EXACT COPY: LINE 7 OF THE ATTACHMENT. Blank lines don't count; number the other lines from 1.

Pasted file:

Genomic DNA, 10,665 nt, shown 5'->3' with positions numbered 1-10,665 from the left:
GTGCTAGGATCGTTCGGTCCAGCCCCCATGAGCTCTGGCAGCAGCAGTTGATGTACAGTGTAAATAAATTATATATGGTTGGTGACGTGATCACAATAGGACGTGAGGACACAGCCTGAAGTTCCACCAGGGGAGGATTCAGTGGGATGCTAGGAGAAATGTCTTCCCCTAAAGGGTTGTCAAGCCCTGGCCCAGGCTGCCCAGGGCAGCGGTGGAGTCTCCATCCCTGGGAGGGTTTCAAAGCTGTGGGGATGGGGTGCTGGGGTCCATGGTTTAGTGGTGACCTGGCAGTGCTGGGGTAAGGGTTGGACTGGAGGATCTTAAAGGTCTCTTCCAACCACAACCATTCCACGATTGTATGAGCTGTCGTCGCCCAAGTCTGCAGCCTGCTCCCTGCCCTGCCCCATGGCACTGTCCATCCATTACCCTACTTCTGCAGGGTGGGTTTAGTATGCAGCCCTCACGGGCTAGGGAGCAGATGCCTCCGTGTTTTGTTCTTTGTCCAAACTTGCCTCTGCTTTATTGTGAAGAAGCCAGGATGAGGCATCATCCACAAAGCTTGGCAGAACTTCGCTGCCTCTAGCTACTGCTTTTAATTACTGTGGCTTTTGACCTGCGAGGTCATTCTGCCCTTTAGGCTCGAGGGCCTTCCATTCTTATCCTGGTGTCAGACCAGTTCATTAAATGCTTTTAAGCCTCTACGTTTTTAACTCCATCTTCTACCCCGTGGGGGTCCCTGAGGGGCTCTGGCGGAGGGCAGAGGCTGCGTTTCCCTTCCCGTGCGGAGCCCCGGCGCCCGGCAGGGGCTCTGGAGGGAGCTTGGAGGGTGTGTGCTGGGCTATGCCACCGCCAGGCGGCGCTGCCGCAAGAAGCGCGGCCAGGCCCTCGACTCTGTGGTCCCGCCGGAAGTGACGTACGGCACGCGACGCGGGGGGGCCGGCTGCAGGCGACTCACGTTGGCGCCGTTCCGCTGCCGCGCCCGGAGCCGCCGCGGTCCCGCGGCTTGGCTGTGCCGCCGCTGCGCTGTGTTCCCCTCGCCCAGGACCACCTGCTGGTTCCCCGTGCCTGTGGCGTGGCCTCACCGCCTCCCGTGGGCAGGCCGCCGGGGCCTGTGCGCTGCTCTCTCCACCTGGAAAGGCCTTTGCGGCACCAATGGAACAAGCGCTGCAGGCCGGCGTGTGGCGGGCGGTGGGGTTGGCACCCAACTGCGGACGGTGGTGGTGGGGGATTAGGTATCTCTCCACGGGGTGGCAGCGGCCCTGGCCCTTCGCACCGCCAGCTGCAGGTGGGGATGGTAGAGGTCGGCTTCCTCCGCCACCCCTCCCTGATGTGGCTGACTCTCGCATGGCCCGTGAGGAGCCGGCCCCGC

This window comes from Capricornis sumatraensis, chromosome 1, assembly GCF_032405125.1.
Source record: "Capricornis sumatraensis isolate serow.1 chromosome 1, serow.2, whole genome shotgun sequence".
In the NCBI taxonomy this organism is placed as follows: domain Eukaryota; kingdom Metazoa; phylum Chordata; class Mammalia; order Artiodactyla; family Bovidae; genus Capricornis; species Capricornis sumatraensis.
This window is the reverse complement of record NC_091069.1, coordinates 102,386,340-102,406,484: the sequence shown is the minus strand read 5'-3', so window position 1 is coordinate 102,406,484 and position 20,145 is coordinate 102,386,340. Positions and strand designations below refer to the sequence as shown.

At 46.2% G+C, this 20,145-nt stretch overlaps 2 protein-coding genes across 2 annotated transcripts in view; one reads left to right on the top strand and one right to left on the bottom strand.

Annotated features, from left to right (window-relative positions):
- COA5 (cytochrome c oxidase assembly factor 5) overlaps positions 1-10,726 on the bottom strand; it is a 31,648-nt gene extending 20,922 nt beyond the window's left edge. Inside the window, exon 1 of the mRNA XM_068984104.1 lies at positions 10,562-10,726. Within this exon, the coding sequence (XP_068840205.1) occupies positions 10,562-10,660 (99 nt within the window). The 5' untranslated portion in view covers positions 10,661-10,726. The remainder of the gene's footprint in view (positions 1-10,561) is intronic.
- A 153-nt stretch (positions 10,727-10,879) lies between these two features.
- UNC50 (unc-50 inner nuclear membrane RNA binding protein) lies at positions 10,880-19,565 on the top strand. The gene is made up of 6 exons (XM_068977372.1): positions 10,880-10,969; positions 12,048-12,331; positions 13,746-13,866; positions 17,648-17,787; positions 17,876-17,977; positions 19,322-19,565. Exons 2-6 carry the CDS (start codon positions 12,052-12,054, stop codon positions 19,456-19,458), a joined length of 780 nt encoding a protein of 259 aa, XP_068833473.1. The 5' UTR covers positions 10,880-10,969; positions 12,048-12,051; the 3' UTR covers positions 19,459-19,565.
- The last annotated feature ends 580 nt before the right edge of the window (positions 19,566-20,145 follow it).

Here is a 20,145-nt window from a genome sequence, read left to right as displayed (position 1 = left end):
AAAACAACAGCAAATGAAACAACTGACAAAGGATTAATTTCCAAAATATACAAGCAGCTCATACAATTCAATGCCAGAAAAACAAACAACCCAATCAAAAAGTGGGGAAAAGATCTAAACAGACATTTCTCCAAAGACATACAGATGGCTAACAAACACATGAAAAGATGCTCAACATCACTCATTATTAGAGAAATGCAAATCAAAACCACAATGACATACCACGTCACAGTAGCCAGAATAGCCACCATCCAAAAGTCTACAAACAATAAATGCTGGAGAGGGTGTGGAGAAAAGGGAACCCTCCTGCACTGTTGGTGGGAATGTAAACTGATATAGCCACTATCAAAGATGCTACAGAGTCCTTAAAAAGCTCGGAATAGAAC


At 46.2% G+C, this 20,145-nt stretch overlaps 2 protein-coding genes across 2 annotated transcripts in view; one reads left to right on the top strand and one right to left on the bottom strand.